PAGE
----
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# M1 help Watch

1. A bullet of mass 0.05kg is traveling horizontally at 450m/s when it hits a vertical wooden target.

The speed of the bullet is reduced to 200m/s, 0.002s after the bullet hits the target.

i) find the change in momentum of the bullet: I= mv - mu = (0.05)(200)-(0.05)(450)= -12.5

ii) Find the resistive force exerted by the target on the bullet. I=Fs, F=I/s = -12.5/0.002 = -6250Ns

however, the mark scheme says:

I = –F x 0.002 = –12.5
F = 6250 N

2. As force (and momentum) are vector quantities, they have a direction. In this case, you don't really need to think of them as a vector because everything takes place along a line, but you do need to think about the sign of the force and momentum.

It's purely a matter of convention, so if their force has a negative sign when yours has a positive sign, that's fine so long as you defined your direction of a positive force as being in the opposite direction to theirs.

Part i) could also be interpreted as asking about the change in magnitude of the momentum, which would be independent of the sign.

For part ii), it's a bit clearer because they call the force "resistive" which implies a positive force is in the direction opposite to the motion of the bullet. Hence the answer should really be positive.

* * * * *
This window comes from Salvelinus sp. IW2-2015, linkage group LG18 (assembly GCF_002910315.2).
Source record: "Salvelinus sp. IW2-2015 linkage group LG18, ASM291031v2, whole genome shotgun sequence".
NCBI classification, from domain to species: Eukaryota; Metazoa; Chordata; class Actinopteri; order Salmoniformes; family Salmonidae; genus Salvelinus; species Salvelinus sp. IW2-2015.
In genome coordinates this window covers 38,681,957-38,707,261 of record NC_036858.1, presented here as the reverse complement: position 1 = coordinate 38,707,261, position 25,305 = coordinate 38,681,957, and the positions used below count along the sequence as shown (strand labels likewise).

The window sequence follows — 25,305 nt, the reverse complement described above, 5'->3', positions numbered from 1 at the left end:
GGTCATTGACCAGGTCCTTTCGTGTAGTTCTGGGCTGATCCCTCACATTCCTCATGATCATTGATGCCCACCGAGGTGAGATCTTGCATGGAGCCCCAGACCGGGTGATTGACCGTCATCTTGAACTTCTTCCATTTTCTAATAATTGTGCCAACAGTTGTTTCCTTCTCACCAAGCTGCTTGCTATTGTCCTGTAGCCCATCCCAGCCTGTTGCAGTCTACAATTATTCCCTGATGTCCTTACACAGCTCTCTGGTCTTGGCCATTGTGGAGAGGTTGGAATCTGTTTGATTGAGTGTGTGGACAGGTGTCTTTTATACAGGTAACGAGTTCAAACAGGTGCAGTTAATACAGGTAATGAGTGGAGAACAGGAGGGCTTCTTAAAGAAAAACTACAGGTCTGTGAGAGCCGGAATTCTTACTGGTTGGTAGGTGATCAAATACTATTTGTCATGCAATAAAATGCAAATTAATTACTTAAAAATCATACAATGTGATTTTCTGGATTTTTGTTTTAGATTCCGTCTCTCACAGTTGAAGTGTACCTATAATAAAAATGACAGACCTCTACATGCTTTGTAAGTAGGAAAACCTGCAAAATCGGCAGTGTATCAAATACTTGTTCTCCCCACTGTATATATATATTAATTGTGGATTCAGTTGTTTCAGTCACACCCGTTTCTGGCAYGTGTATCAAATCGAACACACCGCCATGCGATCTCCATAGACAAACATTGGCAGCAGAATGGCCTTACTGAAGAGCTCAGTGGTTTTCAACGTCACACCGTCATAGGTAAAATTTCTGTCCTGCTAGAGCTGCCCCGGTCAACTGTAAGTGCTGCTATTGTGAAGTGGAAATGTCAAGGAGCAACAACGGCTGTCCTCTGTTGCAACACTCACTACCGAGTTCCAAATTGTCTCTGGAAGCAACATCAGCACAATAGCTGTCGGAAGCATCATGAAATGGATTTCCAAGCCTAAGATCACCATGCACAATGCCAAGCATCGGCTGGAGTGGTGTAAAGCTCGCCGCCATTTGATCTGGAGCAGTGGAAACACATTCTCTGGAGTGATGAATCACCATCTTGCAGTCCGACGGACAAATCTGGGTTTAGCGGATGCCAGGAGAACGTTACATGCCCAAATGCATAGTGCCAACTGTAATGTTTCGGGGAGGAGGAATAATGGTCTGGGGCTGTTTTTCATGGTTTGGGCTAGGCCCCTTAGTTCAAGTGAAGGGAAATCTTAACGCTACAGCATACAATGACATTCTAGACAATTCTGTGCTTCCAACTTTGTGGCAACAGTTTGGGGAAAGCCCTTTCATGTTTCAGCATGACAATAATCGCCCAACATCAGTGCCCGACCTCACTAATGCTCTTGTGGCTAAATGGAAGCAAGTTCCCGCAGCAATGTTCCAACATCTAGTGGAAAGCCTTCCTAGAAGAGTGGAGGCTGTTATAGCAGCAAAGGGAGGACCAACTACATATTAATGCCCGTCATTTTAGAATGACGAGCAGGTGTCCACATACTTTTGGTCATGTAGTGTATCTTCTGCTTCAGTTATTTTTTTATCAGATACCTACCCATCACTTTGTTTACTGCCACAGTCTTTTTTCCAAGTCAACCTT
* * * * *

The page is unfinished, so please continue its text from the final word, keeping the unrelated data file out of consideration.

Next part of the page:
3. (Original post by Kerch)
As force (and momentum) are vector quantities, they have a direction. In this case, you don't really need to think of them as a vector because everything takes place along a line, but you do need to think about the sign of the force and momentum.

It's purely a matter of convention, so if their force has a negative sign when yours has a positive sign, that's fine so long as you defined your direction of a positive force as being in the opposite direction to theirs.

Part i) could also be interpreted as asking about the change in magnitude of the momentum, which would be independent of the sign.

For part ii), it's a bit clearer because they call the force "resistive" which implies a positive force is in the direction opposite to the motion of the bullet. Hence the answer should really be positive.
So since they have taken + to the right and since F is a resistive force acting to the left, we take 'F' as '-F' in the equation?
4. (Original post by upthegunners)
So since they have taken + to the right and since F is a resistive force acting to the left, we take 'F' as '-F' in the equation?
Yes that makes sense.
5. (Original post by Kerch)
Yes that makes sense.
Thanks

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